On Purpose: Delivering a Branded Customer Experience People Love by Shaun Smith and Andy Milligan

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On Purpose: Delivering a Branded Customer Experience People Love by Shaun Smith and Andy Milligan

Category: Business and Finance
Rating: 3.5/5
Reviewer: Zoe Morris
Reviewed by Zoe Morris
Summary: A mix of insightful case studies combined with more lacklustre original content, this is highly readable but the narrative misses the mark somewhat
Buy? Maybe Borrow? Yes
Pages: 288 Date: November 2015
Publisher: Kogan Page
External links: Author's website
ISBN: 978-0749471910

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There are some great quotes in this book, and I'd like to start with a few.

Marketing is a tax you pay for being unremarkable

A cynic is a romantic with higher standards

Luxury isn't a long car…it's free wifi and movies on demand


This is a book about business things – branding, specifically. How to communicate your purpose to customers through an identifiable marketing strategy. How to ensure your company portrays the image you want and how to get your staff, and customers, to buy into it.

Promising real memorable stories not management jargon and leaders talking from the heart, not speaking from the corporate script this is far less formal than many of the business books on my bookshelf. This has both plusses and minuses. It's an easy read, which is great, but you almost get the feeling that it's not quite as meticulously put together as a text book might be, and you might not feel too comfortable referencing it in your MBA.

A lot of the content is interviews. If you like corporate biographies or even those full page spreads in the Sunday papers where they get down to the nitty gritty with business leaders, this book will have instant appeal. I found these really interesting and so diverse – from telecoms to key cutters. I learned several things I didn't know about some of the companies featured, so in a way they certainly managed to sneak in some subtle brand promotion there.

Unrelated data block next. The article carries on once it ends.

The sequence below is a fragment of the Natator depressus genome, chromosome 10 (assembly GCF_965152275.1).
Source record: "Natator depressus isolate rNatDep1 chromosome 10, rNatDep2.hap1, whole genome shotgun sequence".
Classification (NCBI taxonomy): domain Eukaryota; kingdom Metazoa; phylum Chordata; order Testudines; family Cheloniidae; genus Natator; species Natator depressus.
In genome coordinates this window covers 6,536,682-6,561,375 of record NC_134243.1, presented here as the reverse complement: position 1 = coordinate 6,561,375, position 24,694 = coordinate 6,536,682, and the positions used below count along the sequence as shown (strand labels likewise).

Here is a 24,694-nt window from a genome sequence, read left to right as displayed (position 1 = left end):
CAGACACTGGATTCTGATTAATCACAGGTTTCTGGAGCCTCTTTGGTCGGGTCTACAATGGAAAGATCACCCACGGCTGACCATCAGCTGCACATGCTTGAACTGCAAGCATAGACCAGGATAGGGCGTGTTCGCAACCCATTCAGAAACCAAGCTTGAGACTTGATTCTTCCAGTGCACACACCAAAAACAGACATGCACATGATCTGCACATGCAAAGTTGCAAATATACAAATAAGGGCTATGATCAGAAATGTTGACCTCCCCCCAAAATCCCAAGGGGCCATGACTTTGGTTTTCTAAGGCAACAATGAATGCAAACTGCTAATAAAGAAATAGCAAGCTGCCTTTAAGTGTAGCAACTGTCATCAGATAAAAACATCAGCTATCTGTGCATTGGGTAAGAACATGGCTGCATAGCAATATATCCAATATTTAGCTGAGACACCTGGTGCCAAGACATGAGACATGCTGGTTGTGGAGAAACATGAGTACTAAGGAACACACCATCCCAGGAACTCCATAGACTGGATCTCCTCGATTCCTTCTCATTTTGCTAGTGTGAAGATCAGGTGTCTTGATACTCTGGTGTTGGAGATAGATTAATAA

I didn't quite understand the point of the many links to web resources – perhaps because I read a paperback version and was usually far away from the computer at the time, so never really followed up on them. This would work better in an e-book of course, but for a paperback it was a little lacking in purpose and the links were too raw – just http references without details of what you would find there.

It may sound a little ironic to say I struggled a little with the purpose of this book. It was entertaining, and I especially liked the case studies and interviews, but it almost felt like these overtook the book itself, rather than working to complement it, and some of the original content got a little lost. I felt like I was reading a series of unconnected case studies which, while interesting, needed tighter knitting together for a smoother read. That's not to say I didn't enjoy it, and I got several quotes from it I have been spouting at work since, but I feel like there may be better books on branding out there if you do have a specific interest in this topic.

I'd like to thank the publishers for sending us a copy to review.

For more on the subject, have a look at Branding Only Works On Cattle by Jonathan Salem Baskin.

Buy On Purpose: Delivering a Branded Customer Experience People Love by Shaun Smith and Andy Milligan at Amazon You can read more book reviews or buy On Purpose: Delivering a Branded Customer Experience People Love by Shaun Smith and Andy Milligan at Amazon.co.uk.


Buy On Purpose: Delivering a Branded Customer Experience People Love by Shaun Smith and Andy Milligan at Amazon You can read more book reviews or buy On Purpose: Delivering a Branded Customer Experience People Love by Shaun Smith and Andy Milligan at Amazon.com.


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